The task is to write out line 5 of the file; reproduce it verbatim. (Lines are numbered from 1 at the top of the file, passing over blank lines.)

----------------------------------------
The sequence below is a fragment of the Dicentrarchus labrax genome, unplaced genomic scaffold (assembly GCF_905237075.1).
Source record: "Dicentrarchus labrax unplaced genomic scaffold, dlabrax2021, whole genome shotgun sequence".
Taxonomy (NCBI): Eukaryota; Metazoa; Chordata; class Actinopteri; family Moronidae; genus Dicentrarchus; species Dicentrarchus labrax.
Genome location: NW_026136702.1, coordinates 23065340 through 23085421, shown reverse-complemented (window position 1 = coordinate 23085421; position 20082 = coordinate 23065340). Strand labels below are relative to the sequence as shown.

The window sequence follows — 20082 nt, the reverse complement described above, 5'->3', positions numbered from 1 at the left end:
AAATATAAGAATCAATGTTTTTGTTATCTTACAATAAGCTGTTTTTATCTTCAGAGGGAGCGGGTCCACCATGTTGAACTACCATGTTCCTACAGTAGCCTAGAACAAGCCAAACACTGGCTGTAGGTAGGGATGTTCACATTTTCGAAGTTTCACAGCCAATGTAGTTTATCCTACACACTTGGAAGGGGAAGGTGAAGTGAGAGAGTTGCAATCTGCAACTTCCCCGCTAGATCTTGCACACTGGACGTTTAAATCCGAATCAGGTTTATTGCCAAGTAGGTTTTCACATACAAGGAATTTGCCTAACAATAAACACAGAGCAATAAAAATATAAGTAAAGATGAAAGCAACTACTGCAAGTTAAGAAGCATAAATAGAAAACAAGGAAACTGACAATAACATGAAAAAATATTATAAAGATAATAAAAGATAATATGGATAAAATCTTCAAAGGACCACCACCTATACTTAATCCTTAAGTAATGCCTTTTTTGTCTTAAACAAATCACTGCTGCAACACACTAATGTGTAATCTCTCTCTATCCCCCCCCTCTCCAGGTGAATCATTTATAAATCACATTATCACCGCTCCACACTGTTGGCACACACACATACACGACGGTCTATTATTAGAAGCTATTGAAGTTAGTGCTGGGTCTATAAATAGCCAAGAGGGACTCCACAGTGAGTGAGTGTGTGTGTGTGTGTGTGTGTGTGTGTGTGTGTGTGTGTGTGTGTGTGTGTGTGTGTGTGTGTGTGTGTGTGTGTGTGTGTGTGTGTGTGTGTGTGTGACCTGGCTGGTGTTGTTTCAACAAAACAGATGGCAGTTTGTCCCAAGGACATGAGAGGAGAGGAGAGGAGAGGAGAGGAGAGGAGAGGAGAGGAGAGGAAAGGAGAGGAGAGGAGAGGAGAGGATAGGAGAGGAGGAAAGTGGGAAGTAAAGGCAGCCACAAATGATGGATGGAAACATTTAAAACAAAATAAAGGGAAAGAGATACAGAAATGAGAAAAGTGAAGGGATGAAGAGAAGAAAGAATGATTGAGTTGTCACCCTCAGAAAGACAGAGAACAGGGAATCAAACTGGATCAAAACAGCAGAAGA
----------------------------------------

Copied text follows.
The window sequence follows — 20082 nt, the reverse complement described above, 5'->3', positions numbered from 1 at the left end: